Imaging-guided interstitial tumor therapy for treatment of recurrent head and neck carcinomas: clinical experience
Dan J. Castro, Keith E. Blackwell, Romaine E. Saxton, et al.
Interstitial laser phototherapy (ILP) is a technique whereby laser energy is directly applied into tumors at variable depths. This technique is attractive since it is minimally invasive and carries a low morbidity. ILP allows treatment of deep and difficult to reach tumors in the head and neck and other areas, since sensitive and non-invasive monitoring techniques of laser-tissue interactions are currently available. Recent studies have demonstrated, the efficiency of ultrasound (UTZ) and magnetic resonance imaging (MRI) for real time interstitial needle placement in tumors, identification of vessels, monitoring and quantifying laser-induced tissue damages. We now report an initial experience with patients in which MRI and/or UTZ guided ILP techniques were successfully applied for the treatment of recurrent, nonresectable, metastatic squamous cell carcinoma.
Newer concepts in endoscopic imaging of the larynx
Eiji Yanagisawa M.D., Ken Yanagisawa, Ray Yanagisawa
Methods of endoscopic documentation of the larynx have dramatically changed with advances in optical and video technology. With the introduction of laryngeal endoscopes with superb optics, compact light-sensitive CCD color video cameras and newer color video printers, it has now become possible to obtain high quality laryngeal pictures instantaneously from video images.
Solid state lasers in airway surgery
Elie E. Rebeiz M.D., Michail M. Pankratov, Lyon L. Gleich, et al.
The results of laboratory testing and clinical use of pulsed solid state lasers in airway surgery are presented. Their advantages, limitations, interaction with tissue, current and future applications are discussed.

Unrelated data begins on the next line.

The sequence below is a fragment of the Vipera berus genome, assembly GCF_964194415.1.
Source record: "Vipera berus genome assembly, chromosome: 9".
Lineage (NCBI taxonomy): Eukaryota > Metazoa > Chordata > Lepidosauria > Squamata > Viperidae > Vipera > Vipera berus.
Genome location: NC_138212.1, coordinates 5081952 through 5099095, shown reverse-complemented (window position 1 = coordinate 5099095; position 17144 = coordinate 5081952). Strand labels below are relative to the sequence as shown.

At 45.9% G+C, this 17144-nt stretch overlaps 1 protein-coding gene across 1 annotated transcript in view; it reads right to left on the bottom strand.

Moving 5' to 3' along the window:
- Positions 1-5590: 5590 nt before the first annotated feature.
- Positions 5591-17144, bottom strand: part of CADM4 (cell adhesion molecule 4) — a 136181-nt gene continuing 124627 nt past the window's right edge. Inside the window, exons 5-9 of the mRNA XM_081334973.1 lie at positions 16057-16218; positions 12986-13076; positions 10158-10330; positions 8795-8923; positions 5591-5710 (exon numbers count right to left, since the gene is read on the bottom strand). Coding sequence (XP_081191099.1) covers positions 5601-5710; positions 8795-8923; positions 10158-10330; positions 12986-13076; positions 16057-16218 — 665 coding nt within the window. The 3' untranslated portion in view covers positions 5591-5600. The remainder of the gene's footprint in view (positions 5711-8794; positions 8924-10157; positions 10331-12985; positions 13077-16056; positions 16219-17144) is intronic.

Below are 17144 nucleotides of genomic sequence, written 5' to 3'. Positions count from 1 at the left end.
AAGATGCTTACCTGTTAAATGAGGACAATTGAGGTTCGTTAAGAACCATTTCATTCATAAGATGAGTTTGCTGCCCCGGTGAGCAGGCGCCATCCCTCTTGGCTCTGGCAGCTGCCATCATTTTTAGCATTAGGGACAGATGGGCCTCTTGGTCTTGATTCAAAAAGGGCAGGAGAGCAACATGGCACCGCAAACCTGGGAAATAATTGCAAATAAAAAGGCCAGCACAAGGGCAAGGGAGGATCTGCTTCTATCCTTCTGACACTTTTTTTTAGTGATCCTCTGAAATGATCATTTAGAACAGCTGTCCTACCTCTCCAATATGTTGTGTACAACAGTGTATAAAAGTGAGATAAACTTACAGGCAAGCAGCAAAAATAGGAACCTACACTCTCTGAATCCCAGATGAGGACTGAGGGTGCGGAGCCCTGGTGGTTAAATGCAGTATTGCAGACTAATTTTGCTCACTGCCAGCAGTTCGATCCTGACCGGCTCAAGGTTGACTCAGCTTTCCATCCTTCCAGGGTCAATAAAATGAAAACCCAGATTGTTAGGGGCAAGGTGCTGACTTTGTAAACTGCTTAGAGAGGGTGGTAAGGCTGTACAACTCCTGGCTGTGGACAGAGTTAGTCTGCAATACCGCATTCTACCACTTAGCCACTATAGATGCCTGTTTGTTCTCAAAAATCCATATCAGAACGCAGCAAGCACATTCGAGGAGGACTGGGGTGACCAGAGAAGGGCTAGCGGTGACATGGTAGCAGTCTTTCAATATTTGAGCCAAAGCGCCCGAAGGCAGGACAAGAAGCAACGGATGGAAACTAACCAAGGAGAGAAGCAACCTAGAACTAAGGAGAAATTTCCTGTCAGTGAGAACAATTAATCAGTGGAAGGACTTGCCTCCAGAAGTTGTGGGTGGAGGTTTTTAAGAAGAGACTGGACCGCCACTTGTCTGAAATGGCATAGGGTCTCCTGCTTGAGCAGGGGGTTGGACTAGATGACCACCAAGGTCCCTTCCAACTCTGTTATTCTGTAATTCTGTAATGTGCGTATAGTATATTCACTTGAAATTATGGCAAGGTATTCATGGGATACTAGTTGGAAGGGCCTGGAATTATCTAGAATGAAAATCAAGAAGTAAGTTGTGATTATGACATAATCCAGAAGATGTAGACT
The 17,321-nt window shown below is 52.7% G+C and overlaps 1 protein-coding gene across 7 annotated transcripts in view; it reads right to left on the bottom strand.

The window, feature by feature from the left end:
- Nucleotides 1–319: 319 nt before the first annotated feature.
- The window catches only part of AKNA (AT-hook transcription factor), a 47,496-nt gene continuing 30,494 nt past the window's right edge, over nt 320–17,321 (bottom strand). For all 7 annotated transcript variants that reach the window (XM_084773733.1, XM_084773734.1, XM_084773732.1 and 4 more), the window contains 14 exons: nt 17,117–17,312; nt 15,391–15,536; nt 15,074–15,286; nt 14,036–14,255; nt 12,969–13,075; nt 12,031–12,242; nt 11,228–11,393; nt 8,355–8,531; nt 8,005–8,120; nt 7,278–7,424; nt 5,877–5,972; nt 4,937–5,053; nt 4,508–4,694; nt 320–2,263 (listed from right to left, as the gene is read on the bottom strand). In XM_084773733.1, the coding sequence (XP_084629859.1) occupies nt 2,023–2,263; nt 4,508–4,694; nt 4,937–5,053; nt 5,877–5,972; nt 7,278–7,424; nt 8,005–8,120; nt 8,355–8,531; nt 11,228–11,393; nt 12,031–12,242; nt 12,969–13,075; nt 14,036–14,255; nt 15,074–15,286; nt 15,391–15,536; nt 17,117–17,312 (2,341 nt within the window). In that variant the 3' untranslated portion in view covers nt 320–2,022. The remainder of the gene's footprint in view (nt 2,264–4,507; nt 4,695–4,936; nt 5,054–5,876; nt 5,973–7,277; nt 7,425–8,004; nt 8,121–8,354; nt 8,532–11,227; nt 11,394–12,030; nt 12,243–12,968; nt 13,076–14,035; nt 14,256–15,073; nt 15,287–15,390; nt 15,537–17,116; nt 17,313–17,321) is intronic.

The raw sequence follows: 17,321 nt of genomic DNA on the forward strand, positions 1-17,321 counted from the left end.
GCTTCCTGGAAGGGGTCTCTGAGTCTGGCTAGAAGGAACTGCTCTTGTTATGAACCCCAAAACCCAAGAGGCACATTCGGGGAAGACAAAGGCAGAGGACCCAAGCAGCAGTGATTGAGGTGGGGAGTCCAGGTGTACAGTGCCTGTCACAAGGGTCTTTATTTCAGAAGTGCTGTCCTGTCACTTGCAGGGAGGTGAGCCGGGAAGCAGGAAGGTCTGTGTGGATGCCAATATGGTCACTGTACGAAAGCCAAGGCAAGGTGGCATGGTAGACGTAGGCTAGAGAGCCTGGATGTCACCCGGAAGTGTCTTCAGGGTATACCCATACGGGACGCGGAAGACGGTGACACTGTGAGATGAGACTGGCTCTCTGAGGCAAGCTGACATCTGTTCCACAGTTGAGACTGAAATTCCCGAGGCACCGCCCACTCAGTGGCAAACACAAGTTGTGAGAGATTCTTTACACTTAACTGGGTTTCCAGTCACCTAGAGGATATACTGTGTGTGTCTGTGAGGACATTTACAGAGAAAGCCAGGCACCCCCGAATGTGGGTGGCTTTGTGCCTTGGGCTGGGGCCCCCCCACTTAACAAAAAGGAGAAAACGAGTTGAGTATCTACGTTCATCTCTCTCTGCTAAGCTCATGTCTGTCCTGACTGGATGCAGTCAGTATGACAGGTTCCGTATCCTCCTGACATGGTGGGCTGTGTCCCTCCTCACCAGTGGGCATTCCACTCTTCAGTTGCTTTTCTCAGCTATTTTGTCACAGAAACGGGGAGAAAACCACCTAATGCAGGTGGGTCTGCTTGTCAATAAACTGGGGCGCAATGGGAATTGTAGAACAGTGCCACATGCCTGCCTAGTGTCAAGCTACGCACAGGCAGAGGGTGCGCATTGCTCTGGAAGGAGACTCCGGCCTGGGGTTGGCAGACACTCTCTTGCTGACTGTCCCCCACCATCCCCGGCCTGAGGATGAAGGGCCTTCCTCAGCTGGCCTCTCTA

Flexible CO2 laser waveguide: a comparison of tracheal resection dosimetry and histology with the rigid waveguide
Christopher L. Slack, Michail M. Pankratov, Donald F. Perrault Jr., et al.
The CO2 laser has been limited in its application within the tracheobronchial tree by its lack of a fiber delivery system. Recently a new product has been marketed, Luxar's flexible CO2 laser waveguide or FlexiguideTM, a spin-off of the presently used rigid waveguide or MicroguideTM. The study was undertaken so as to delineate the properties and thus the usefulness of this new product which promised an increased ease of delivery of the CO2 laser wavelength. We compared the flexiguide with its rigid counterpart along two parameters. Specifically, we determined the total energy necessary to endoscopically resect bovine tracheal rings with each guide and then examined the histologic crater characteristics of each guide at a given energy setting. In so doing we endeavored to see if the experience of the surgeon with the microguide could be translated to the use of the flexiguide. We found the flexiguide to require a greater total energy than the microguide in the continuous wave (cw) and chopped pulse (cp) operational modes p < 0.01. There was, however, no demonstrated difference in required energy in the superpulse (sp) operational mode. Preliminary histologic evidence when measuring such indices as crater depth, crater width, and shoulder width thermal damage seem to suggest that the flexiguide is less efficient at tissue ablation than its rigid counterpart at the same given energy. It also appears to cause a greater degree of associated thermal injury.
Current CO2 laser microsurgical practice in ENT
Charles C. Negus, Stephen J. Linhares, Michail M. Pankratov
A survey is currently underway as a joint venture of Lahey Clinic Medical Center and Laser Engineering, Inc. to establish a background of techniques and procedures using lasers in microsurgical otolaryngology. In September 1,000 ENT surgeons were surveyed. The survey consisted of questions related to their most common procedures and the techniques and instruments used in those cases. An analysis of the results of this survey is the basis of this manuscript.
Otology
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CO2 laser myringotomy with a hand-held otoscope and fiber optic delivery system: animal experimentation and preclinical trials
Ari DeRowe, Dov Ophir, Y. Finkelstein, et al.